Finally, control the environment so that the algae cannot grown too rampantly. Removing uneaten food, performing regular water changes, and limiting the amount of light will all help to reduce algal growth. To some extent, algae is a natural part of the brackish water environment, and many aquarists simply accept it as such, and removing nothing more than the algae on the front panes of glass.
Maintenance and medications
In most ways, maintaining a brackish water aquarium is the same as maintaining a freshwater one, with the added step of measuring the specific gravity periodically and topping up any loss from evaporation with freshwater (not brackish water). Monitoring the pH and hardness is important, perhaps even more than in a freshwater tank because brackish water fishes on the whole have a low tolerance of acidic water. Regular (i.e., weekly) water changes of 20% or more should prevent any problems with acidification, but if your fishes look unhappy, then checking the pH and hardness is a wise first step.
At or above SG 1.010, a protein skimmer will work, and installing one of these will help remove organic materials before they decay into nitrates and phosphates, improving water quality. This is important in tanks where fishes intolerant of high levels of nitrates are being kept, for example pufferfish.
Few medications or test kits are designed expressly for brackish water. Only use products that are safe for use in both salt and freshwater aquaria, as these will work fine in brackish water aquaria as well. However, because brackish water is generally hostile to both freshwater and saltwater parasites, things like whitespot and velvet are actually very rare in brackish water aquaria. Furthermore, because brackish water fishes tolerate big changes in salinity without problems, performing saltwater or freshwater dips to "zap" external parasites is generally safe and effective.
Brackish water fishkeeping is something of a secret within the hobby. Rarely mentioned by the standard aquarium books, brackish water fishes usually turn up in tropical fish shops unmarked, with the retailer knowing little or nothing about them. But for the discerning aquarist, the brackish water aquarium provides the opportunity to keep many of the most attractive and interesting species in the hobby. Some are small, like the blennies and gobies, ideally suited to the miniature aquarium. Others are big and impressive, like the scats and monos. Some exude power and grace, like the Colombian shark catfish, while others are just plain comical, like the violet goby. Some are personable characters, like the green spotted puffer, others are just plain weird, like the paradise threadfin. There are fishes that exhibit extreme behaviours, like the four-eyed fish, archerfish, and mudskippers, and fishes that with extreme bodies, like the flounders and spaghetti eels. In every way, brackish water fishes beautifully illustrate the sheer diversity of fishes.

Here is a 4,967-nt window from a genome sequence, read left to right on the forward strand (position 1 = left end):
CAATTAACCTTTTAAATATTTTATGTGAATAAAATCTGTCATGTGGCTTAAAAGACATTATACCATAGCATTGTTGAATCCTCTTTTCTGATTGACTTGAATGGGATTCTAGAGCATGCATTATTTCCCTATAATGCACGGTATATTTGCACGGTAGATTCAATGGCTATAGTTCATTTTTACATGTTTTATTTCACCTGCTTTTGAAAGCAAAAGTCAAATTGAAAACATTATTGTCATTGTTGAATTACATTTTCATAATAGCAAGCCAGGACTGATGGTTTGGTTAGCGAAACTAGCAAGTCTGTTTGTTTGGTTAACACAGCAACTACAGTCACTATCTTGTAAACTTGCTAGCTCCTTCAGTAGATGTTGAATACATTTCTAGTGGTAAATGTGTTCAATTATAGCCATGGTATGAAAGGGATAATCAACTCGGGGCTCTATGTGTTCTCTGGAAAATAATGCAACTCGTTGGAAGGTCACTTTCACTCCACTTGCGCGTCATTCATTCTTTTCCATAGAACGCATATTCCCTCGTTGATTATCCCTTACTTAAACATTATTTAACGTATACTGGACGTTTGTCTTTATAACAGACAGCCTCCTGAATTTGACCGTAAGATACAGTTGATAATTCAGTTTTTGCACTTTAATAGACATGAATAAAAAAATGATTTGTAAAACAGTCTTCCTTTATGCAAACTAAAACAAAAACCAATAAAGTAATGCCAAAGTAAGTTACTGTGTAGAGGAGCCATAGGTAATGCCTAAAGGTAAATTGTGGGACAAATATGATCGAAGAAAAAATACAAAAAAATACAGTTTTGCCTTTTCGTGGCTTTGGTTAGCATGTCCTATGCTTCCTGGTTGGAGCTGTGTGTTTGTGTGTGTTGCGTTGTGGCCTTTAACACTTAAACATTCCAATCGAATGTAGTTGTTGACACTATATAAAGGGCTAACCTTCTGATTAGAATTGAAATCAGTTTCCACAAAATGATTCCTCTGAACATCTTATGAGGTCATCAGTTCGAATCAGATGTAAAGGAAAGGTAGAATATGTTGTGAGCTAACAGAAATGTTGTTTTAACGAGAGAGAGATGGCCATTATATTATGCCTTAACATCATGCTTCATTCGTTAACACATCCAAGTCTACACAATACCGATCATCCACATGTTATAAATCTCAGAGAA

There are surprisingly few books exclusively about brackish water fishkeeping. The following books are the only English-language titles dedicated to the subject (with the Aqualog book also available in German).
Brackish Aquaria, by Michael Gos, published by TFH, 1979, ISBN 0-876665199
Brackish Water Fishes, by Frank Schaefer, published by Aqualog Verlag, 2005, ISBN 3-93602782-X
Brackish Water Fishes, edited by Neale Monks, published by TFH, 2006, ISBN 0-793805643
More/RMF Bibliography/Further Reading:
Anon. 1975. Tanks with brackish or mixed water. Aquarium Digest Intl. 3:4, 75.
Anon. 1981. Where water worlds mingle. Aquariums Australia 2:1, 89.
Burgstaller, B.J. 1978. The brackish system. FAMA 8/78.
Castro, Alfred D. 1996. Fishes for the brackish aquarium. AFM 6/96.
Dawes, John. 1989. Bolstering sales of brackish water fish. Brackish water fish are undersold in most pet stores, even though some of the commoner aquarium specimens are brackish species. Pets Supplies Marketing. 7/89.
Gibbs, Max. 1995. The brackish aquarium. FAMA 4/95.
Gos, Michael W. 1977. The brackish aquarium. TFH 10/77.
Gos, Michael W. 1980. The brackish system, part 1: Setting up. FAMA 11/80, part 2: Inhabitants 12/80.
Monks, Neale. 2001. Giving into temptation. A personal top ten of brackish-water fish. TFH 9/01.
Taylor, Edward C. 1982. Keeping a brackish aquarium. TFH 5/82, part 2: livestock. 6/82
Taylor, Edward C. 1996. Creating a brackish-water biotope. Pet Business 11/96.
Volkart, Bill. 1989. The brackish aquarium: Part 1, setting up. TFH 6/89.
Volkart, Bill. 1989. The brackish aquarium: Part 2, plants. TFH 7/89.
Volkart, Bill. 1989. The brackish aquarium: Part 3, the fishes. TFH 8/89.
Wickham, Mike. 2001. A pinch of salt. Brackish aquariums offer a new wrinkle to fishkeeping. AFM 10/01
Wolf, Jim 1998. Fish on the brink. Odyssey, bulletin of MASLA. www.masla.com